Beyond that, though, this period is going to be stressful and unpleasant for everyone and we should try to find ways to mitigate this as much as possible. For me, parks are going to be a big part of that. There are two fairly close to my London flat and over the last week I’ve alternated between running in either of them every day. As long as you keep about 2m away from other people, parks remain a safe communal area. You can see strangers going about their day, living their lives. Even from a distance, this is a helpful reminder that the world is still turning.

It’s calming to be in nature too. One of the parks near me even has a pond with swans; I saw a pair of them yesterday slowly making their way around the perimeter together, doing what swans normally do. It made me smile to think they don’t have any idea any of this is happening. They were a good distraction; swans look so extremely weird. They look like they shouldn’t exist in real life; they are too white, their necks are too long, and their beaks too orange. If a designer who had never been to earth sat down to draw the animals who might live here I don’t think they’d ever come up with a swan.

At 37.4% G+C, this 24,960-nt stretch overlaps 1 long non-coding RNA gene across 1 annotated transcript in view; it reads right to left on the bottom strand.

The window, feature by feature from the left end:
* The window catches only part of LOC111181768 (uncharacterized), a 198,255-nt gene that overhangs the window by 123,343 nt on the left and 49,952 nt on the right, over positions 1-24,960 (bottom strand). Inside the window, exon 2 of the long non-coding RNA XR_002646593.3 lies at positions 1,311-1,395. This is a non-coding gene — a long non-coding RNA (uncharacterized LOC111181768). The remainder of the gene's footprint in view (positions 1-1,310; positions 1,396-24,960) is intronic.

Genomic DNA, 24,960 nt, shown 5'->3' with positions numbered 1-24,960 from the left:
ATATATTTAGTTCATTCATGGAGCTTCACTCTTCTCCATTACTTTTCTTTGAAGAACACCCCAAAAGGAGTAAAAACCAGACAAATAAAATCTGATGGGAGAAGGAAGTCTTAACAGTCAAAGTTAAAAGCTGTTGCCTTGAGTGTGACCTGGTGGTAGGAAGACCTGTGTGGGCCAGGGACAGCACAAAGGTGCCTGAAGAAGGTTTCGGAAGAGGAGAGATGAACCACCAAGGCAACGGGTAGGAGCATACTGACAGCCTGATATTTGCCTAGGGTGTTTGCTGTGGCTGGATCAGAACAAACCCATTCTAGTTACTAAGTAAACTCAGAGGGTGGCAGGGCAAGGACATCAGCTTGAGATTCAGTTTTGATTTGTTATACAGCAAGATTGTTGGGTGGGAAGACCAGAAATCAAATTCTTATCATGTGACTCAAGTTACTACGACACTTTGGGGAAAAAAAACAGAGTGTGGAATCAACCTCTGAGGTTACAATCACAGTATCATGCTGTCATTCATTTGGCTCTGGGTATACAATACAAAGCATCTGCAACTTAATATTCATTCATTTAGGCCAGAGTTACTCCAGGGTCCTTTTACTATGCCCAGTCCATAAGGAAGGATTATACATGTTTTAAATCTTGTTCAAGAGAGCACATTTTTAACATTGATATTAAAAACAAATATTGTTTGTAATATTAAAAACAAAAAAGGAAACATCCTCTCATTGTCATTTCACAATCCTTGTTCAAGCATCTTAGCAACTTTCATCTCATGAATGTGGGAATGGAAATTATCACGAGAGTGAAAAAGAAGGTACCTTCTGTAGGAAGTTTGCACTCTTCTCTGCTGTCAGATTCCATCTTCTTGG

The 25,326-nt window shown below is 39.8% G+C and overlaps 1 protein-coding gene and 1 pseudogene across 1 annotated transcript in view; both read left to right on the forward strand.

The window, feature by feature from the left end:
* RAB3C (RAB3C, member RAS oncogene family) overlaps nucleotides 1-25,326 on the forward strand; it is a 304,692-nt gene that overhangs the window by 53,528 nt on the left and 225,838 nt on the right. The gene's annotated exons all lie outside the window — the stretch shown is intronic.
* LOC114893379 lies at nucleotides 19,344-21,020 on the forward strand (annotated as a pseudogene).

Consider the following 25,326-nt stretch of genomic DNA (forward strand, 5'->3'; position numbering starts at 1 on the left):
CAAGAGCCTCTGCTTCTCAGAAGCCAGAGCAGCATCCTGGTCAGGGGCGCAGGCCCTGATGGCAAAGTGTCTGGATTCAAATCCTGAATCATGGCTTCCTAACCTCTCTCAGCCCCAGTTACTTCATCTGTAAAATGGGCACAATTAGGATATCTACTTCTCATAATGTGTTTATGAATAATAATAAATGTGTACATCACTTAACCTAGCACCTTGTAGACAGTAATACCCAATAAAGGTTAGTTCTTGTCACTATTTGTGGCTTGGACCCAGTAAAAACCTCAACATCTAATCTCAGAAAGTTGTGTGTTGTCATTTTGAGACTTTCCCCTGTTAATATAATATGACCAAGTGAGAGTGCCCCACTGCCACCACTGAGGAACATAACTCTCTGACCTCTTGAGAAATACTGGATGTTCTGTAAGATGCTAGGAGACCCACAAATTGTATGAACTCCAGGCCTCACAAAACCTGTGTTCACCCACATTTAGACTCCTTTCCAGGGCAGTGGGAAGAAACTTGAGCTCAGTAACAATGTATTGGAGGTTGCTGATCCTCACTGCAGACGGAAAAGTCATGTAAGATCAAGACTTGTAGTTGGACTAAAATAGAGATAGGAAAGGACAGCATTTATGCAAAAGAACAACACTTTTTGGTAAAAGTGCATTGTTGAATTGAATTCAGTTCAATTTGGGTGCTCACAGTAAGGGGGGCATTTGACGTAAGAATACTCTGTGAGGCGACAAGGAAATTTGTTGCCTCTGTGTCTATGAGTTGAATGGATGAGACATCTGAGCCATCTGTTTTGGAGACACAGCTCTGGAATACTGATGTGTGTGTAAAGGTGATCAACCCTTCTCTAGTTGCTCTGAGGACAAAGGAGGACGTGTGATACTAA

Parks are kind of like that too, in a way. Imagine they didn’t exist and a left-wing politician proposed setting aside areas of the city, which could be used for luxury flats or corporate offices, to fill them with nature and have them free for everyone. I expect the response would be along the lines of, “But who’ll pay for it?!”